Is Ivan Lendl a strategic and psychological Svengali who can lead Andy Murray out of the Grand Slam wilderness to his long-awaited first win in a major championship?
Or is he just a crutch – a Buddha-like figure who sits courtside with the gravitas of an eight-time Grand Slam champion hoping to create a more intimidating persona for the No.4-ranked Scot?
In his youth, Lendl left his homeland (then Czechoslovakia) to find fame and fortune in the United States. It wasn’t easy for a foreigner barely out of his teens to play an American original like Jimmy Connors who was known to bark “communist” at the young Czech when they changed ends during matches.
Lendl developed a tough outer shell, and was known for drilling opponents – a la Nicolas Almagro – like John McEnroe or Vitas Gerulaitis when they were at the net.
But beyond the chiselled, sinewy physique and the terse answers during press conferences was a man who possessed a wicked wit and was ready to exchange verbal barbs, in his second language, with anyone.
Murray has a public image that is more stern than the approachable, genial guy his fellow players know in the locker-room.
Novak Djokovic, his opponent in tonight’s semifinal, has said all the right things about Lendl: “It’s good to see a legend, one of the greatest players to ever play the game, being around the tour again.”
A year ago, the Serb defeated Murray 6-4, 6-2, 6-3 in the final, a match when the Scot may have been carrying a thigh strain from his semifinal with David Ferrer, which would help explain his widely criticised, dour demeanour after losing a tough first set.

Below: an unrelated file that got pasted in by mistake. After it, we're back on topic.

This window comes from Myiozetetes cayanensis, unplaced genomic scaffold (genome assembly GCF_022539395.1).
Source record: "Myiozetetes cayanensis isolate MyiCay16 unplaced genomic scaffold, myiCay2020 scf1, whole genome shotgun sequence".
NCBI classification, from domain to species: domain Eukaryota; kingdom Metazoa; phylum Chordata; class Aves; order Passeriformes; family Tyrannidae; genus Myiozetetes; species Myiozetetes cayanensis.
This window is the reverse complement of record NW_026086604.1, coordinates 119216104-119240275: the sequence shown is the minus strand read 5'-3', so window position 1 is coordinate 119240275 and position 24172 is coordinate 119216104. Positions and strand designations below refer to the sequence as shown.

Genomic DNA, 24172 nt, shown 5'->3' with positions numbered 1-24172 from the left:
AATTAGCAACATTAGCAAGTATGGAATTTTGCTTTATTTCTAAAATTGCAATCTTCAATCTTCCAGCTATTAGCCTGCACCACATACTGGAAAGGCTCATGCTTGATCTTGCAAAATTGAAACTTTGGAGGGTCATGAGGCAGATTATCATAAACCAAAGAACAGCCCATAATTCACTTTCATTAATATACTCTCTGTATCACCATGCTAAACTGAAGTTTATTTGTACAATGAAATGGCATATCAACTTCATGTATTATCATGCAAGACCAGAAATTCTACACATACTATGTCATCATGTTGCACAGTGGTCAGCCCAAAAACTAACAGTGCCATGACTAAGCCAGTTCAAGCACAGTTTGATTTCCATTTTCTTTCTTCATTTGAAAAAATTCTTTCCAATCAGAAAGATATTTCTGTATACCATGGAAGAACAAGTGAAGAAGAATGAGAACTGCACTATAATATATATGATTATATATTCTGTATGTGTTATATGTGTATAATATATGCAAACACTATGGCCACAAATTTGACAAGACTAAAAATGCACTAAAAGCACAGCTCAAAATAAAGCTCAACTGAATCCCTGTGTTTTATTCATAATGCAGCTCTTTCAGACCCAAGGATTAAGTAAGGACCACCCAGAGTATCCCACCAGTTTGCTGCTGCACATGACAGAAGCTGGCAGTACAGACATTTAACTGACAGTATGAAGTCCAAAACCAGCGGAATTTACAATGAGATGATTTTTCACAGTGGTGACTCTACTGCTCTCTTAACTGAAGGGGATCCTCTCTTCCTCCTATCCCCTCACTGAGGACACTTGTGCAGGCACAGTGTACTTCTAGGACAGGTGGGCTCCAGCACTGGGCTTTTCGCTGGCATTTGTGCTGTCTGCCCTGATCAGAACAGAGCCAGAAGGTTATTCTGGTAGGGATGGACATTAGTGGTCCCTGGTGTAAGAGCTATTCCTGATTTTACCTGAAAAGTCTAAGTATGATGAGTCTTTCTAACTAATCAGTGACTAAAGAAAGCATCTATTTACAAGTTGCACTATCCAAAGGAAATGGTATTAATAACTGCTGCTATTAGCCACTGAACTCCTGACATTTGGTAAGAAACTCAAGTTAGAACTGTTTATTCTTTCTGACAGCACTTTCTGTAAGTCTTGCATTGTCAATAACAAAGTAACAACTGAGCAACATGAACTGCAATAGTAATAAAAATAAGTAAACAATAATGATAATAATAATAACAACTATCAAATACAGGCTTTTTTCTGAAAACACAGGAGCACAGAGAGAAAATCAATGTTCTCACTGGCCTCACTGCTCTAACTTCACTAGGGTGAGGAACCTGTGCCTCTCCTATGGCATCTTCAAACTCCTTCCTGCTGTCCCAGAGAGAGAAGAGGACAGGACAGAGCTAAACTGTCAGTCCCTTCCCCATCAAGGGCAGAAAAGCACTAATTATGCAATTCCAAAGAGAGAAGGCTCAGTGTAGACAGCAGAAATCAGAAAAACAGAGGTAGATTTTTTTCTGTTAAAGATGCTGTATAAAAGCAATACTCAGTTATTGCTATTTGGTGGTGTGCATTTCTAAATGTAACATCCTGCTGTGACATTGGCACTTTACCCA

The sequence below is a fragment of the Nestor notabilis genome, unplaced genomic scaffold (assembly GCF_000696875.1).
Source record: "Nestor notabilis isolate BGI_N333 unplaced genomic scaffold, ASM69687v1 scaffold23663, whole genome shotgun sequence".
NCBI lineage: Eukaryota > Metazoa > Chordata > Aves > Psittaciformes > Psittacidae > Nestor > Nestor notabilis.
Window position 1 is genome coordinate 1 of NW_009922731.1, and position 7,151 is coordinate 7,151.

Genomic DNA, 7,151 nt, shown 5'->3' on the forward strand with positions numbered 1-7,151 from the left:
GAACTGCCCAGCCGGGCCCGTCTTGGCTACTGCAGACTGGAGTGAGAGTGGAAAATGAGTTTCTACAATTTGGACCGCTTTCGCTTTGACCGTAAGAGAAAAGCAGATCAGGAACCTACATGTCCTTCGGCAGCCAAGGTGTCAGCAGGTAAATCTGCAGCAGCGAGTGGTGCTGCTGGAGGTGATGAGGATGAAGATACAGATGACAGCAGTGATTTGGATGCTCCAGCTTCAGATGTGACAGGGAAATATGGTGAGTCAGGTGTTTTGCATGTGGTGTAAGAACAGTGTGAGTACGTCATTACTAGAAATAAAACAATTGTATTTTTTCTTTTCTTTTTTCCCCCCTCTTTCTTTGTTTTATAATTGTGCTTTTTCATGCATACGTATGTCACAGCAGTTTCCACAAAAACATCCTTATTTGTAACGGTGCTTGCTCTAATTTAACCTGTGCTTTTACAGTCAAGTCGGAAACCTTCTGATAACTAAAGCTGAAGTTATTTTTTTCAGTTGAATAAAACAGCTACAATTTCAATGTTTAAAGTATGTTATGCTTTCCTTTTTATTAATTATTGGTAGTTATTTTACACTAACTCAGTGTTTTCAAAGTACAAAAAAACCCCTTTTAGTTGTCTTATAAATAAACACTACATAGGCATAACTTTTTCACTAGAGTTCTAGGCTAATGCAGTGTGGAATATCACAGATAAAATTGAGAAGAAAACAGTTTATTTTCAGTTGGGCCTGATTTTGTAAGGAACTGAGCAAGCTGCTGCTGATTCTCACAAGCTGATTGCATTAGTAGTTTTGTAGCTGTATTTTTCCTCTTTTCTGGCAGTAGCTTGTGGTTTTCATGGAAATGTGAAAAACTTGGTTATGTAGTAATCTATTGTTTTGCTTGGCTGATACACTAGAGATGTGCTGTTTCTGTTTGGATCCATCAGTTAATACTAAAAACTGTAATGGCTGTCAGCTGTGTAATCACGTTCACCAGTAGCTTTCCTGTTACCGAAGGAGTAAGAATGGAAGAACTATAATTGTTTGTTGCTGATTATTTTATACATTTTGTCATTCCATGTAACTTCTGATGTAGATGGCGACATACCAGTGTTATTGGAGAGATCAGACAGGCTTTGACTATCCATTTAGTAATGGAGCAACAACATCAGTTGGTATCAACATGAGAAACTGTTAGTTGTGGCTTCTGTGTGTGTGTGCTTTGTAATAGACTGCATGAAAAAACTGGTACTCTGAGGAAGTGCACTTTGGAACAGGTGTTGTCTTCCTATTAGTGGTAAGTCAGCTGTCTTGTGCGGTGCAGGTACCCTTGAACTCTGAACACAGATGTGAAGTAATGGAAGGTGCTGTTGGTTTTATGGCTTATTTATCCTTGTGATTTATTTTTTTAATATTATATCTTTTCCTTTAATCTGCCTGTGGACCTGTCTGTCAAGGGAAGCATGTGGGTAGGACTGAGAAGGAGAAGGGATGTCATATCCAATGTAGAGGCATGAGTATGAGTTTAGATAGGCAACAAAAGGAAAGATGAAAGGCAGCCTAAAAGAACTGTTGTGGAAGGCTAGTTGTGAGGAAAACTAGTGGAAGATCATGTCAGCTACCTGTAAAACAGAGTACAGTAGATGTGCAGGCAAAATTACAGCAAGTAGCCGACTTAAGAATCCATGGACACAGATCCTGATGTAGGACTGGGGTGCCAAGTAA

He and Djokovic, who first met as 12-year-olds at a tournament in France, have not played that often of late – once in 2009, not at all in 2010 and just three times last year, with their meeting in the Cincinnati final clouded by the Serb retiring (shoulder) in the second set.
Their best match was Djokovic’s three-hour plus, 6-1, 3-6, 7-6(2) victory in the Rome semifinals on clay.
Djokovic basically does many things – forehand, backhand and quickness – just a little bit better than Murray. The 24-year-old Scot, seven days older, can potentially serve better and has a better volley.
But it will take more of a mental effort to overcome the sublime Djokovic of the past 12 months – and maybe that’s where Lendl comes in.
Djokovic showed vulnerability in failing to close out the third set against Lleyton Hewitt in the fourth round, and looked to be physically on the ropes at times in the second set against Ferrer in the quarterfinals.
The weight of expectation may be beginning to tell on him, and Murray should capitalise with an unexpected win tonight.
One hopes injuries aren’t a factor in the match. Murray woke up with a sore neck before his quarterfinal against Kei Nishikori. Djokovic grabbed the back of his left leg after feeling a “sudden pain” in his quarterfinal with Ferrer. As well, he experienced obvious breathing issues. “The whole day my nose was closed a little bit,” he said.
Looking ahead, he insisted he had “no concerns of recovering for the next matches. It’s just a matter of breathing better through the nose”.
If it’s as simple as that, there are probably 15,000 people in Rod Laver Arena tonight qualified to offer some helpful advice.